A Slight Case of Crabs, or Four Days in Florida

As widely publicized, I recently spent a long weekend along the Gulf Coast of Florida to warm my winter-battered body, to visit with some of the family, and to stalk Alex Rodriguez in a socially acceptable manner.  There were many amusing sights and sounds along my travels, and here I offer you the highlights.

Batter Up

I am normally very efficient about traveling.  I pack no more than what I absolutely need to survive.  I mentally map out my entire voyage from my front door to my destination, so as to not have to waste time consulting maps or asking for directions.  And I set my alarm unnecessary hours ahead of the absolute latest time possible for me to wake up and make my connections without breaking into a sweat.  This time, however, proved to be different.

For reasons as yet unknown—fatigue, anticipation, or intoxication—I set my alarm incorrectly the night before my flight to Ft. Myers.  Whereas I intended to rise at 5:00 AM so I could reach Newark Airport using public transportation, I instead woke (of my own volition, thank you) at 6:20.  Upon seeing the time, I may have actually propelled myself from a horizontal position in my bed to a vertical position on my floor in a single explosion of energy.  I paced the length of my apartment twice, muttering obscenities, and then stopped to formulate a plan.  I had no bags to check and it was still over an hour before my flight was to begin boarding.  All I had to do was get to the airport, print my boarding pass, and sail through security.

The ten agonizing minutes I spent waiting for my cab were the worst of my vacation; that is, until my cab driver started heading north on the New Jersey Turnpike towards the Lincoln Tunnel instead of south towards the airport, which was clearly in sight.  I never like being a backseat driver, particularly to a professional, but I decided to speak up.  He had realized the mistake, and quickly and illegally turned himself around along the twisting hydra heads of on- and off-ramps.  I was on the curb at the terminal with an hour to go before take-off, so I tipped him.  Hey, he still got me to the airport, didn’t he?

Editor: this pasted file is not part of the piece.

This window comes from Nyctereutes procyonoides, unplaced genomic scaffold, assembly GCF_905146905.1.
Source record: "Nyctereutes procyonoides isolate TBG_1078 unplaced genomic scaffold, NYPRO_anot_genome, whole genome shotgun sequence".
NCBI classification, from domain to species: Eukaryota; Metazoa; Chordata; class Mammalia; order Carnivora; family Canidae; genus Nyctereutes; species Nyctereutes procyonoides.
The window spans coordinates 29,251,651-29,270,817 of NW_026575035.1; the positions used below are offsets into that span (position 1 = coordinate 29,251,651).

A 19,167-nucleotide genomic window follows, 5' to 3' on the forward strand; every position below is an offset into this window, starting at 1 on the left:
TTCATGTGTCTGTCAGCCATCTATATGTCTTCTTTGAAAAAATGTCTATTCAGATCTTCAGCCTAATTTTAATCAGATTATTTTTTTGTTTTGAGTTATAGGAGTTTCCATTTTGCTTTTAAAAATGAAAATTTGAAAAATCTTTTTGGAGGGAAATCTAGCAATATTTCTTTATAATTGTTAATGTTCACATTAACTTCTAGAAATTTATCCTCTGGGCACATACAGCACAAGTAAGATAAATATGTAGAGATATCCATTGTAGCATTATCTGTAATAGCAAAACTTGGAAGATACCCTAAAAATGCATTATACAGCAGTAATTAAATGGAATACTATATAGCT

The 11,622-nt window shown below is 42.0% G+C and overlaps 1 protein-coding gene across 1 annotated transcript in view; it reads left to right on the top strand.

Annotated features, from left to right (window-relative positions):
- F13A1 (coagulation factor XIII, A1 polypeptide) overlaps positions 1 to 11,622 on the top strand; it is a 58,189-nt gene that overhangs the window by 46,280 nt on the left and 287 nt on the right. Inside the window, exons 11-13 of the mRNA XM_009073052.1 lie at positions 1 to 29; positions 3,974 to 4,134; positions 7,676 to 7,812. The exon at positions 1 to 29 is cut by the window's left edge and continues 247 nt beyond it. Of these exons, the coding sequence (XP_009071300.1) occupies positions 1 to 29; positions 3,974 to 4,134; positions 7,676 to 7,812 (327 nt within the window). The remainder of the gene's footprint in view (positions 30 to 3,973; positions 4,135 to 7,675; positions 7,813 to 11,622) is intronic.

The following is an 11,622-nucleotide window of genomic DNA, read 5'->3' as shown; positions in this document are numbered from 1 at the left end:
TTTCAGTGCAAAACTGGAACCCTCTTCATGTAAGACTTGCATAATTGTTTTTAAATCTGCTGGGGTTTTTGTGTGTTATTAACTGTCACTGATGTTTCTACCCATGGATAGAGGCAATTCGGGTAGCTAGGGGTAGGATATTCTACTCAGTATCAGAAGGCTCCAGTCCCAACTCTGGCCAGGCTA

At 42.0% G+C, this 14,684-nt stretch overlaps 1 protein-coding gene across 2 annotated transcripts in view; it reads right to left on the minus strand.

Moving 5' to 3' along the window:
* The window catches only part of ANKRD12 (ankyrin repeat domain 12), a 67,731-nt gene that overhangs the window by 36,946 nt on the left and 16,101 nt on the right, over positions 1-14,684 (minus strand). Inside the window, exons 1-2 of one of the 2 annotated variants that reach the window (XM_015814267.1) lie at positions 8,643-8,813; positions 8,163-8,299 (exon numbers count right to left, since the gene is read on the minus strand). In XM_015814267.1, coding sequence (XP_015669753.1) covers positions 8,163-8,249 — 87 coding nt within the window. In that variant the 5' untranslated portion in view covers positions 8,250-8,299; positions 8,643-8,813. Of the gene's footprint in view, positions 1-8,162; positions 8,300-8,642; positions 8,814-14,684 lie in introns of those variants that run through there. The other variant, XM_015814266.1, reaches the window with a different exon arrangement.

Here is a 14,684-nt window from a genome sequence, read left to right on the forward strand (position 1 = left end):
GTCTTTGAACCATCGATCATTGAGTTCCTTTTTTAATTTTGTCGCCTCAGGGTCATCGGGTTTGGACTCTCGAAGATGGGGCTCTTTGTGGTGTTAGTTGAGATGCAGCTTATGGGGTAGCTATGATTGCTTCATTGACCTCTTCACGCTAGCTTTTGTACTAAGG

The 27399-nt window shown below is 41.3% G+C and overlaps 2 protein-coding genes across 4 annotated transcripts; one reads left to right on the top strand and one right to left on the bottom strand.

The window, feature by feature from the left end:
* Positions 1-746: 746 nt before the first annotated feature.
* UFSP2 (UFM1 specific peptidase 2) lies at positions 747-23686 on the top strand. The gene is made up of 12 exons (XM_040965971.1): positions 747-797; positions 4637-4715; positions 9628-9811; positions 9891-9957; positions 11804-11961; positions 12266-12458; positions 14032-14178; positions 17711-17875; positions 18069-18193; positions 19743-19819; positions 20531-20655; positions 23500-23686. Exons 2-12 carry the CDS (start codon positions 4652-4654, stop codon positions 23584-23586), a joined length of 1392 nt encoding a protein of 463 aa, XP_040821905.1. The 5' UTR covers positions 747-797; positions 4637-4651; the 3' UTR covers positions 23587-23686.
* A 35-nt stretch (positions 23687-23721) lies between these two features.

The Big Hurt

My mother and aunt met me at the airport and we drove south to Naples.  It wasn’t noon yet and the mercury had already passed 80.  There had been no precipitation of any kind for two weeks.  Though I brought my computer along, there would really be no professional reason to have to use it.  I was as happy as one of the Gulf’s many clams.

Within an hour of my arrival, and only six or so after waking up in the unpleasant manner I did, I was on a smooth sandy beach modeling my newly purchased swimwear.  The sun was starting to crisp my skin, so long hidden from the elements this winter, and we didn’t have a damn thing to do but relax.  Kicking back under our beach umbrellas, I surveyed the scenery.

If you’re planning a trip to Florida for, how shall we say, recreational purposes, be sure you choose a destination on the younger, trendier, presumably healthier east coast.  Now, I’m not one to judge.  I mean, sure, I just signed up for three more months of personal training, but I’m eating mint milanos as I write this.  Regardless, the fact of the matter is that I could not believe the number of grossly overweight people I saw on the beach that day.  Maybe they weren’t all native Floridians, but I have to believe most of them were.  This wasn’t a destination beach; it was a public park.  These heifers hadn’t strayed far from their pastures, okay?

I just don’t understand it.  And I don’t mean it to say, “You live five minutes from the beach.  How could you let yourself go like that?”   No, I mean it to say, “It’s 80 fucking degrees here and it’s only the beginning of spring.  How can you not simply sweat 15 pounds off a day?”  I got pit stains just loading beach chairs into the trunk of my uncle’s car.  Are these people mixing cement into their cookie dough?